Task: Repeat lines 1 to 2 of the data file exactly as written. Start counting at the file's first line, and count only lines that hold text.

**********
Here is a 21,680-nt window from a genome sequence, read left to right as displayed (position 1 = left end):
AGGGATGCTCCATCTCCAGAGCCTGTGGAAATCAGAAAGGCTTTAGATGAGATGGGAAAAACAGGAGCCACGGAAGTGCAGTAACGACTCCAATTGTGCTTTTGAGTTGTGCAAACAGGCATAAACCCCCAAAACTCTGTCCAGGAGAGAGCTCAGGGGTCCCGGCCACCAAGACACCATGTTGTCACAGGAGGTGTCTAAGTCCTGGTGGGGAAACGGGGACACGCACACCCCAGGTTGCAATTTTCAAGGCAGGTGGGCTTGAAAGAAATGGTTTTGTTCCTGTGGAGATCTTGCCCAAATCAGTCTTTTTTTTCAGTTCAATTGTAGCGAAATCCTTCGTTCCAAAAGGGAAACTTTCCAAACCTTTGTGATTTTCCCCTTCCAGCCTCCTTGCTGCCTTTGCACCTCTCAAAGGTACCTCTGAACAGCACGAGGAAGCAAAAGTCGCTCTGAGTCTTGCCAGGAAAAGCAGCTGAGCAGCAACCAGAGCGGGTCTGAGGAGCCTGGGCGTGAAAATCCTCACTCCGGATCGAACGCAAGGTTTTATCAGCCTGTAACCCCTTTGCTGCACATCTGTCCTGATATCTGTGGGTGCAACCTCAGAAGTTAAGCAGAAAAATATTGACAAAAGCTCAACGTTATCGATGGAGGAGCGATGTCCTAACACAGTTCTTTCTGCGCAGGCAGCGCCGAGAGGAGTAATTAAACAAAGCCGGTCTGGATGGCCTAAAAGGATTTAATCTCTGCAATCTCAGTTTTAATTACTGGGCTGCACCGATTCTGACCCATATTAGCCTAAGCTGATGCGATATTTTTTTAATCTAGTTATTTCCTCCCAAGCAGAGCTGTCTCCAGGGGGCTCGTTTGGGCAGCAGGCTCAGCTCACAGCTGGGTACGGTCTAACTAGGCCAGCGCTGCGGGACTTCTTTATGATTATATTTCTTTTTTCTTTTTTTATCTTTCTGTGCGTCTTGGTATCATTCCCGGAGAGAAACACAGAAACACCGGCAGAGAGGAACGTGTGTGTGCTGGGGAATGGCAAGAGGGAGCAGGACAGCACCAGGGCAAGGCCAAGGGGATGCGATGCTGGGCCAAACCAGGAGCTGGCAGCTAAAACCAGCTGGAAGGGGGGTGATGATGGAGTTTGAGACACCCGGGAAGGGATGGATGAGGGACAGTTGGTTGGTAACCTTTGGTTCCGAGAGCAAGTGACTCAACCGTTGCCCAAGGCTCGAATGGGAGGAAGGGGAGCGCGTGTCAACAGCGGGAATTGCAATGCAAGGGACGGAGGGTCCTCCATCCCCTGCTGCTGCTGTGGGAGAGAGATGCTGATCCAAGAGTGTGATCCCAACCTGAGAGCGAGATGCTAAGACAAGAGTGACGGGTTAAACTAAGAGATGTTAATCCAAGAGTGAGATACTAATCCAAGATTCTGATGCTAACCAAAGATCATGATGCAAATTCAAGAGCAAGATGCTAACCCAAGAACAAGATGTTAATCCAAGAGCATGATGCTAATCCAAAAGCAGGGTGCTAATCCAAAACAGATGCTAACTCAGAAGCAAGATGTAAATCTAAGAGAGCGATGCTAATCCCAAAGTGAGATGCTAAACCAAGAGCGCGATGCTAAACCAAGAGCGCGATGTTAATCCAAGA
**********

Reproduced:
Here is a 21,680-nt window from a genome sequence, read left to right as displayed (position 1 = left end):
AGGGATGCTCCATCTCCAGAGCCTGTGGAAATCAGAAAGGCTTTAGATGAGATGGGAAAAACAGGAGCCACGGAAGTGCAGTAACGACTCCAATTGTGCTTTTGAGTTGTGCAAACAGGCATAAACCCCCAAAACTCTGTCCAGGAGAGAGCTCAGGGGTCCCGGCCACCAAGACACCATGTTGTCACAGGAGGTGTCTAAGTCCTGGTGGGGAAACGGGGACACGCACACCCCAGGTTGCAATTTTCAAGGCAGGTGGGCTTGAAAGAAATGGTTTTGTTCCTGTGGAGATCTTGCCCAAATCAGTCTTTTTTTTCAGTTCAATTGTAGCGAAATCCTTCGTTCCAAAAGGGAAACTTTCCAAACCTTTGTGATTTTCCCCTTCCAGCCTCCTTGCTGCCTTTGCACCTCTCAAAGGTACCTCTGAACAGCACGAGGAAGCAAAAGTCGCTCTGAGTCTTGCCAGGAAAAGCAGCTGAGCAGCAACCAGAGCGGGTCTGAGGAGCCTGGGCGTGAAAATCCTCACTCCGGATCGAACGCAAGGTTTTATCAGCCTGTAACCCCTTTGCTGCACATCTGTCCTGATATCTGTGGGTGCAACCTCAGAAGTTAAGCAGAAAAATATTGACAAAAGCTCAACGTTATCGATGGAGGAGCGATGTCCTAACACAGTTCTTTCTGCGCAGGCAGCGCCGAGAGGAGTAATTAAACAAAGCCGGTCTGGATGGCCTAAAAGGATTTAATCTCTGCAATCTCAGTTTTAATTACTGGGCTGCACCGATTCTGACCCATATTAGCCTAAGCTGATGCGATATTTTTTTAATCTAGTTATTTCCTCCCAAGCAGAGCTGTCTCCAGGGGGCTCGTTTGGGCAGCAGGCTCAGCTCACAGCTGGGTACGGTCTAACTAGGCCAGCGCTGCGGGACTTCTTTATGATTATATTTCTTTTTTCTTTTTTTATCTTTCTGTGCGTCTTGGTATCATTCCCGGAGAGAAACACAGAAACACCGGCAGAGAGGAACGTGTGTGTGCTGGGGAATGGCAAGAGGGAGCAGGACAGCACCAGGGCAAGGCCAAGGGGATGCGATGCTGGGCCAAACCAGGAGCTGGCAGCTAAAACCAGCTGGAAGGGGGGTGATGATGGAGTTTGAGACACCCGGGAAGGGATGGATGAGGGACAGTTGGTTGGTAACCTTTGGTTCCGAGAGCAAGTGACTCAACCGTTGCCCAAGGCTCGAATGGGAGGAAGGGGAGCGCGTGTCAACAGCGGGAATTGCAATGCAAGGGACGGAGGGTCCTCCATCCCCTGCTGCTGCTGTGGGAGAGAGATGCTGATCCAAGAGTGTGATCCCAACCTGAGAGCGAGATGCTAAGACAAGAGTGACGGGTTAAACTAAGAGATGTTAATCCAAGAGTGAGATACTAATCCAAGATTCTGATGCTAACCAAAGATCATGATGCAAATTCAAGAGCAAGATGCTAACCCAAGAACAAGATGTTAATCCAAGAGCATGATGCTAATCCAAAAGCAGGGTGCTAATCCAAAACAGATGCTAACTCAGAAGCAAGATGTAAATCTAAGAGAGCGATGCTAATCCCAAAGTGAGATGCTAAACCAAGAGCGCGATGCTAAACCAAGAGCGCGATGTTAATCCAAGA